Sen. Jon Tester, D-Mont., has introduced the most recent version, which would ensure that paper Senate campaign finance reports are a thing of the past. But even with 50 bipartisan cosponsors, the bill faces an uphill battle. Minority Leader Mitch McConnell, R-Ky, has repeatedly prevented the bill from coming to the Senate floor. We won't be deterred--as long as McConnell continues to block the bill, we'll continue to highlight that his intransigence results in delayed disclosure of vital, public campaign finance information, not to mention wasting $500,000 in taxpayer money annually. Eventually, we'll win.
Supporters reasons for voting YEA:Rep. Sarbanes: Big money warps Congress' priorities and erodes the public's trust in government. This bold new legislation returns voice and power back to the American people:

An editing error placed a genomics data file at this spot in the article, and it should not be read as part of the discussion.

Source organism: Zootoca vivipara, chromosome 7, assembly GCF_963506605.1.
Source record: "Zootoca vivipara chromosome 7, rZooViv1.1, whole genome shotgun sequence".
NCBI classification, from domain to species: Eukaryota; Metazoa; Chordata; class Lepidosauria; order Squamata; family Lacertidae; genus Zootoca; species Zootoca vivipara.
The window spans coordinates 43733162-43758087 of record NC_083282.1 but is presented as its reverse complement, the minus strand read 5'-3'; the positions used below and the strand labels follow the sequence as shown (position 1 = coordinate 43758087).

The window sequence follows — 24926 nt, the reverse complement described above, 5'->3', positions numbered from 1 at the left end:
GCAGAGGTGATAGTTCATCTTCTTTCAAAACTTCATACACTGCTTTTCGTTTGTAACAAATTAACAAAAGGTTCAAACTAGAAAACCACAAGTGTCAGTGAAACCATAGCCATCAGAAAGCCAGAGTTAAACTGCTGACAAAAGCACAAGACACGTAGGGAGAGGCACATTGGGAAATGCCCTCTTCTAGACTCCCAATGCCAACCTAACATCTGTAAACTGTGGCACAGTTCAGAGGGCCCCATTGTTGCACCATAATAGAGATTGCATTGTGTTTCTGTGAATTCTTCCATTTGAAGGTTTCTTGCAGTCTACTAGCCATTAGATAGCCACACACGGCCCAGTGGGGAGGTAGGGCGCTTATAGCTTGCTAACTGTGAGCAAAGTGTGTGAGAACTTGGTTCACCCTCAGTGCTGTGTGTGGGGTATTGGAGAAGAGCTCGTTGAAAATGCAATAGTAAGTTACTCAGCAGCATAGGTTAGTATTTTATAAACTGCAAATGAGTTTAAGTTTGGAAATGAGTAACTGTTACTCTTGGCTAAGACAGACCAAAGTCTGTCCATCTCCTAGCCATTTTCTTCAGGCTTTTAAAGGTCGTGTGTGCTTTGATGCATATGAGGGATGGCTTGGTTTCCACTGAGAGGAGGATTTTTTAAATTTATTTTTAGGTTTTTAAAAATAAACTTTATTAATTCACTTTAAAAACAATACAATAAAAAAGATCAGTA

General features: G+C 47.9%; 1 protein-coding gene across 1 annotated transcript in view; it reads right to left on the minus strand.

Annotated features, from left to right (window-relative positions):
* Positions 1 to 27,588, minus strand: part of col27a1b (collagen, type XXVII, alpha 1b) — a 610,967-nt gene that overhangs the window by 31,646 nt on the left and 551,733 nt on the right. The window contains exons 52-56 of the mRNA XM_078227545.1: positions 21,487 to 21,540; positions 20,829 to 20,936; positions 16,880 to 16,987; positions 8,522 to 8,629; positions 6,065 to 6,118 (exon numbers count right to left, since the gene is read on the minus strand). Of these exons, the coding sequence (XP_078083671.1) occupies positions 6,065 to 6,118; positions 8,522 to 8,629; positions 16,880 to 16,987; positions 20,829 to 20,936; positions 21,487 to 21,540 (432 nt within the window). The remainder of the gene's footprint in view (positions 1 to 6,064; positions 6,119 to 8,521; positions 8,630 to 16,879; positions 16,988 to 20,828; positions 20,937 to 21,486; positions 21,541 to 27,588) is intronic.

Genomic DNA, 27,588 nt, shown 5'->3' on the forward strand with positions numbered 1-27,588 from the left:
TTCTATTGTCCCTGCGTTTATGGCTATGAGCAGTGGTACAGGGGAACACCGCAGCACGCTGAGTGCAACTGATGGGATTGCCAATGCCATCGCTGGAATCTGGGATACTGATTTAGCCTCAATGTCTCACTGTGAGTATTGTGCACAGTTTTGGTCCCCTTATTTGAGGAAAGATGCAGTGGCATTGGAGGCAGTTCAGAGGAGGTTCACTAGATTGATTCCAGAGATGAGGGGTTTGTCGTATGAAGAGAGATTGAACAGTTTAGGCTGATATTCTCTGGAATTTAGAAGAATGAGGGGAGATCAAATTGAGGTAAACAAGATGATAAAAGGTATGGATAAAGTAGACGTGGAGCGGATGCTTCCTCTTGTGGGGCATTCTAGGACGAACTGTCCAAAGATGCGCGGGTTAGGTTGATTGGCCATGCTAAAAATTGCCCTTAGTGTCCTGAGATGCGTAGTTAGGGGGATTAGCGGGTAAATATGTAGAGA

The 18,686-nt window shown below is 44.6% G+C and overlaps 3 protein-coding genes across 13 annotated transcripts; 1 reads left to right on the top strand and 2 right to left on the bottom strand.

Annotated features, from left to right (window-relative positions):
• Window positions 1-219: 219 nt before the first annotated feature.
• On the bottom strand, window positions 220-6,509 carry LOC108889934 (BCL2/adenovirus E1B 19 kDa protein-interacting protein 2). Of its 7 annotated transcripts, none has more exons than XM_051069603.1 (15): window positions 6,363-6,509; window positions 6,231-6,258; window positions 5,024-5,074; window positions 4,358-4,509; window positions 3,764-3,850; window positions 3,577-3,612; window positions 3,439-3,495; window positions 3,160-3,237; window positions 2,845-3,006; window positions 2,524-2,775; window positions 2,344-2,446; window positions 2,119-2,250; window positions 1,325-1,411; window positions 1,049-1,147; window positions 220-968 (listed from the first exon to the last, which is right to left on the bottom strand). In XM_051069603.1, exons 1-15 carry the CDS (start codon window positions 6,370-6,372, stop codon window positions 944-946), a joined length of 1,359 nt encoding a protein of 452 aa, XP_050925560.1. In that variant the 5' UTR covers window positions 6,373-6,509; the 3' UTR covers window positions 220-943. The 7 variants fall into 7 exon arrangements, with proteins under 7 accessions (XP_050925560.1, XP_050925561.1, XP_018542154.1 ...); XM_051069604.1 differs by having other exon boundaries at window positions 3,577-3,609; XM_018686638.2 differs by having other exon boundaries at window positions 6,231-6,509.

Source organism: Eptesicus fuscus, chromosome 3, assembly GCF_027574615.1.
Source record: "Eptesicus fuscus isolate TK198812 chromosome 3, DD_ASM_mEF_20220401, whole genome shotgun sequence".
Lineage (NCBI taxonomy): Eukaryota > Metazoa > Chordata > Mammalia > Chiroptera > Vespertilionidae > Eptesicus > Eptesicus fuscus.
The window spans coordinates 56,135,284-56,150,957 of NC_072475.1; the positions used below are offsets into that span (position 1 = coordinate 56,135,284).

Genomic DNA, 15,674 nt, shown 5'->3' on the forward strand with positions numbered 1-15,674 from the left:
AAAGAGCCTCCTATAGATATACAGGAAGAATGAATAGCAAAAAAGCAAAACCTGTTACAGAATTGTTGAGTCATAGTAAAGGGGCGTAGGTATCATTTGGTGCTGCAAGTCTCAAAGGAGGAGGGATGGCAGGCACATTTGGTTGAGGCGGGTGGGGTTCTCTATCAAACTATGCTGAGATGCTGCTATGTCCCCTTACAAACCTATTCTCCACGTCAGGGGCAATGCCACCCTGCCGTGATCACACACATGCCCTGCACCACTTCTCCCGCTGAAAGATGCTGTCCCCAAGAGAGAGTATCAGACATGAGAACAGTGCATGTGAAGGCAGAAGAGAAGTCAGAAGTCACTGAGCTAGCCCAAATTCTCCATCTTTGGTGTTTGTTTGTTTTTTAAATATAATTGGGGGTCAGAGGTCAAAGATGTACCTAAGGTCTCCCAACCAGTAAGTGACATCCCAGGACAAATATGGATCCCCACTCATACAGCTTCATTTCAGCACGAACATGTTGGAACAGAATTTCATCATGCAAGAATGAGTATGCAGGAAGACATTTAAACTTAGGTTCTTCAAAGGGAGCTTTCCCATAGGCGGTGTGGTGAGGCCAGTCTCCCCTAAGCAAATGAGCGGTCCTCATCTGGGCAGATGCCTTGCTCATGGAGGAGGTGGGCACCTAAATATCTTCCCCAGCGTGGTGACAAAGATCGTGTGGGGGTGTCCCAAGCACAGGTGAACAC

Opponents reasons for voting NAY:(Bill Moyers, Feb. 19, 2015): This citizen engagement strategy, particularly when used to court small donors, is not without its critics. Small donors, at least in the current system, often tend to be political ideologues. That trend leaves many asking: won't moving to small donors just empower extremists? Sarbanes counters, if Congress changes the political fundraising rules, they will also change the calculus for "the rational small donor who right now isn't going to give $25 because they've figured out that it's not going to matter." The prospect of a 6-to-1 match might very well impact how those less ideologically extreme potential donors think about political giving.
A bill to prevent Members of Congress from receiving any automatic pay adjustment in 2010.
For purposes of the provision of law amended by section 704(a)(2)(B) of the Ethics Reform Act of 1989 (5 U.S.C. 5318 note), no adjustment under section 5303 of title 5, United States Code, shall be considered to have taken effect in fiscal year 2010 in the rates of pay under the General Schedule.